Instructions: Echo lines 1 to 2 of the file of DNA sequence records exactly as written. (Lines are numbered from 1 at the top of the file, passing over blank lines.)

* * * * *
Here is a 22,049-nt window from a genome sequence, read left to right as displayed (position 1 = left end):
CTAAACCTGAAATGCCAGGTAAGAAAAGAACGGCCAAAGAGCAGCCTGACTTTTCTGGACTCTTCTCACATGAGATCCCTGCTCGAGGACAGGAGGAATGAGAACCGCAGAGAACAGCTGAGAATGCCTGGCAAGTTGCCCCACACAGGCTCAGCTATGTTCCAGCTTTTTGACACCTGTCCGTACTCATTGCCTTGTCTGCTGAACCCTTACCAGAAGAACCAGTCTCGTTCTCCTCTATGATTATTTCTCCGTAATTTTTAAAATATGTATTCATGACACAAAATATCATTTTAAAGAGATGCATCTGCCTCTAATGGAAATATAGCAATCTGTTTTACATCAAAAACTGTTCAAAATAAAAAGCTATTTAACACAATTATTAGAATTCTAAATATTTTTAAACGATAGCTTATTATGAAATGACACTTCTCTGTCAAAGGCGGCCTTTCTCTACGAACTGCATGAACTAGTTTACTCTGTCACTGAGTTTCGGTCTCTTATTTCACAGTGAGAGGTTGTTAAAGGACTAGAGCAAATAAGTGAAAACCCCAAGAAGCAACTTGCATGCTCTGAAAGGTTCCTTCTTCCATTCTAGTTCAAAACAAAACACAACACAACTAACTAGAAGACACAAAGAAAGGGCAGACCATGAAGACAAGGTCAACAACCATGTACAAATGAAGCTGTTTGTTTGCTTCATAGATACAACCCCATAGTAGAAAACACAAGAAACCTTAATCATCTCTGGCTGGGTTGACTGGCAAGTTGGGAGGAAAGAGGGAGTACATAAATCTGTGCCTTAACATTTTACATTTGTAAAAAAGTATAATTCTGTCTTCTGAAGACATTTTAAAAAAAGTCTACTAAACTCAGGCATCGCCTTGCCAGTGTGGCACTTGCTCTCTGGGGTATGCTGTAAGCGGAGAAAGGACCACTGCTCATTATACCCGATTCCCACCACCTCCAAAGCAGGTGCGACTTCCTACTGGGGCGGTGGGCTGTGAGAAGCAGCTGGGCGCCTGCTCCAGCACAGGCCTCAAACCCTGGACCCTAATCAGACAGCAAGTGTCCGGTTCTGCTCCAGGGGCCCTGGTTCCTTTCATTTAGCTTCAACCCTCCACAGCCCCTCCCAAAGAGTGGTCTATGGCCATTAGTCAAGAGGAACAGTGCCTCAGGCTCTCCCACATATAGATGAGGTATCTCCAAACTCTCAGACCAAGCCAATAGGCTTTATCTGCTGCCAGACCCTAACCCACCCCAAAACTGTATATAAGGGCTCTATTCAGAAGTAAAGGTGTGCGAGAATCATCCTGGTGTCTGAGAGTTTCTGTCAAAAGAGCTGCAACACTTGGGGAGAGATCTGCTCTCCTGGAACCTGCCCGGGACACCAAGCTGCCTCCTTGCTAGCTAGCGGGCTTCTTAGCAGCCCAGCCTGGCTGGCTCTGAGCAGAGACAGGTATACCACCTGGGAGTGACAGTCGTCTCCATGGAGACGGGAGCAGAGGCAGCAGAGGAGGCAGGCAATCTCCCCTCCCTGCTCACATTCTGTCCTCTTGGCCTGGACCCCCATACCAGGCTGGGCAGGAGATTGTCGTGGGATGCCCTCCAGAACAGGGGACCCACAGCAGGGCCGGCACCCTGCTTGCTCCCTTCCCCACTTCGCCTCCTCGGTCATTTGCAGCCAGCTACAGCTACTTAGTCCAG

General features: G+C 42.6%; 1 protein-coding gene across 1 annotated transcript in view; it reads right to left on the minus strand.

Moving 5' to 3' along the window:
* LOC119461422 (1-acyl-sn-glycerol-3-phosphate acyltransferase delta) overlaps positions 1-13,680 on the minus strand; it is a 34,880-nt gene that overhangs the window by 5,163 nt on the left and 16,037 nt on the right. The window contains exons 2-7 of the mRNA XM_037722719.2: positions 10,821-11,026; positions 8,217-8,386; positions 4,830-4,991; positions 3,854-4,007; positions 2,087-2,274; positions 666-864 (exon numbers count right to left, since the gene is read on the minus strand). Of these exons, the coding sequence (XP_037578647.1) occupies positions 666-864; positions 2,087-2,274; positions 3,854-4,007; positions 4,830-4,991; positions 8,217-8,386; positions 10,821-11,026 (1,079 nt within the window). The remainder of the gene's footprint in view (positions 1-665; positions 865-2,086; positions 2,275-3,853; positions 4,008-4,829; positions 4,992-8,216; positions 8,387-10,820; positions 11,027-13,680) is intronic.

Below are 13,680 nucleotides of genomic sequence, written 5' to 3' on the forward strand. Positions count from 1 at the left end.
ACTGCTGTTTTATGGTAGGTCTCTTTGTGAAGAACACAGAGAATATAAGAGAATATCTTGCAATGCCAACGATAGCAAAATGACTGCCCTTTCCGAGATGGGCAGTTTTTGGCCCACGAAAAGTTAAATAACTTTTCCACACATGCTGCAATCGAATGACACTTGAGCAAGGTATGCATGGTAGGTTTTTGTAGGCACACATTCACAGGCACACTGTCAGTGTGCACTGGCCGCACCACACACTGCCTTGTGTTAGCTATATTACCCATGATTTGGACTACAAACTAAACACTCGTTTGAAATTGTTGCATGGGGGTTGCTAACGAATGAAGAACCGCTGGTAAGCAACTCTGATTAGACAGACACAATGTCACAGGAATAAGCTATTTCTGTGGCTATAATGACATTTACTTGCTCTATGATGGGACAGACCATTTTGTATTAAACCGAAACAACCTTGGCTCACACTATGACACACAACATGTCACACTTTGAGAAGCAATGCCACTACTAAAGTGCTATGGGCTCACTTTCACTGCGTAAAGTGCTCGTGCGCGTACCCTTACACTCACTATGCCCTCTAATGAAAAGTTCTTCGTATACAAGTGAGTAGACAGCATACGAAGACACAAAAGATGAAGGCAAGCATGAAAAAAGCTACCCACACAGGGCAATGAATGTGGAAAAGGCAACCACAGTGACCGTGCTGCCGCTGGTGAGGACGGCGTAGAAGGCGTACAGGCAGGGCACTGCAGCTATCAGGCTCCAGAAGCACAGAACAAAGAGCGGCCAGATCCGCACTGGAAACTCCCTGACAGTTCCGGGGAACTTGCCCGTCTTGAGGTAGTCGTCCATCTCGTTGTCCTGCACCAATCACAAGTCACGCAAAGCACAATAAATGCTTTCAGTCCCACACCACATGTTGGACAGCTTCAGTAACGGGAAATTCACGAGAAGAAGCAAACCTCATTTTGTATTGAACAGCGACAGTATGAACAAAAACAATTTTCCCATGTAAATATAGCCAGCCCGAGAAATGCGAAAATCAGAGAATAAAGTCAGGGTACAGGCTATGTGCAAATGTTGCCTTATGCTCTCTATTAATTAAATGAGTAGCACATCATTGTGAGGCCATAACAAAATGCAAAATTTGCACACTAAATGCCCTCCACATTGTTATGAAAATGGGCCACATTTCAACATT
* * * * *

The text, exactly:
Here is a 22,049-nt window from a genome sequence, read left to right as displayed (position 1 = left end):
CTAAACCTGAAATGCCAGGTAAGAAAAGAACGGCCAAAGAGCAGCCTGACTTTTCTGGACTCTTCTCACATGAGATCCCTGCTCGAGGACAGGAGGAATGAGAACCGCAGAGAACAGCTGAGAATGCCTGGCAAGTTGCCCCACACAGGCTCAGCTATGTTCCAGCTTTTTGACACCTGTCCGTACTCATTGCCTTGTCTGCTGAACCCTTACCAGAAGAACCAGTCTCGTTCTCCTCTATGATTATTTCTCCGTAATTTTTAAAATATGTATTCATGACACAAAATATCATTTTAAAGAGATGCATCTGCCTCTAATGGAAATATAGCAATCTGTTTTACATCAAAAACTGTTCAAAATAAAAAGCTATTTAACACAATTATTAGAATTCTAAATATTTTTAAACGATAGCTTATTATGAAATGACACTTCTCTGTCAAAGGCGGCCTTTCTCTACGAACTGCATGAACTAGTTTACTCTGTCACTGAGTTTCGGTCTCTTATTTCACAGTGAGAGGTTGTTAAAGGACTAGAGCAAATAAGTGAAAACCCCAAGAAGCAACTTGCATGCTCTGAAAGGTTCCTTCTTCCATTCTAGTTCAAAACAAAACACAACACAACTAACTAGAAGACACAAAGAAAGGGCAGACCATGAAGACAAGGTCAACAACCATGTACAAATGAAGCTGTTTGTTTGCTTCATAGATACAACCCCATAGTAGAAAACACAAGAAACCTTAATCATCTCTGGCTGGGTTGACTGGCAAGTTGGGAGGAAAGAGGGAGTACATAAATCTGTGCCTTAACATTTTACATTTGTAAAAAAGTATAATTCTGTCTTCTGAAGACATTTTAAAAAAAGTCTACTAAACTCAGGCATCGCCTTGCCAGTGTGGCACTTGCTCTCTGGGGTATGCTGTAAGCGGAGAAAGGACCACTGCTCATTATACCCGATTCCCACCACCTCCAAAGCAGGTGCGACTTCCTACTGGGGCGGTGGGCTGTGAGAAGCAGCTGGGCGCCTGCTCCAGCACAGGCCTCAAACCCTGGACCCTAATCAGACAGCAAGTGTCCGGTTCTGCTCCAGGGGCCCTGGTTCCTTTCATTTAGCTTCAACCCTCCACAGCCCCTCCCAAAGAGTGGTCTATGGCCATTAGTCAAGAGGAACAGTGCCTCAGGCTCTCCCACATATAGATGAGGTATCTCCAAACTCTCAGACCAAGCCAATAGGCTTTATCTGCTGCCAGACCCTAACCCACCCCAAAACTGTATATAAGGGCTCTATTCAGAAGTAAAGGTGTGCGAGAATCATCCTGGTGTCTGAGAGTTTCTGTCAAAAGAGCTGCAACACTTGGGGAGAGATCTGCTCTCCTGGAACCTGCCCGGGACACCAAGCTGCCTCCTTGCTAGCTAGCGGGCTTCTTAGCAGCCCAGCCTGGCTGGCTCTGAGCAGAGACAGGTATACCACCTGGGAGTGACAGTCGTCTCCATGGAGACGGGAGCAGAGGCAGCAGAGGAGGCAGGCAATCTCCCCTCCCTGCTCACATTCTGTCCTCTTGGCCTGGACCCCCATACCAGGCTGGGCAGGAGATTGTCGTGGGATGCCCTCCAGAACAGGGGACCCACAGCAGGGCCGGCACCCTGCTTGCTCCCTTCCCCACTTCGCCTCCTCGGTCATTTGCAGCCAGCTACAGCTACTTAGTCCAG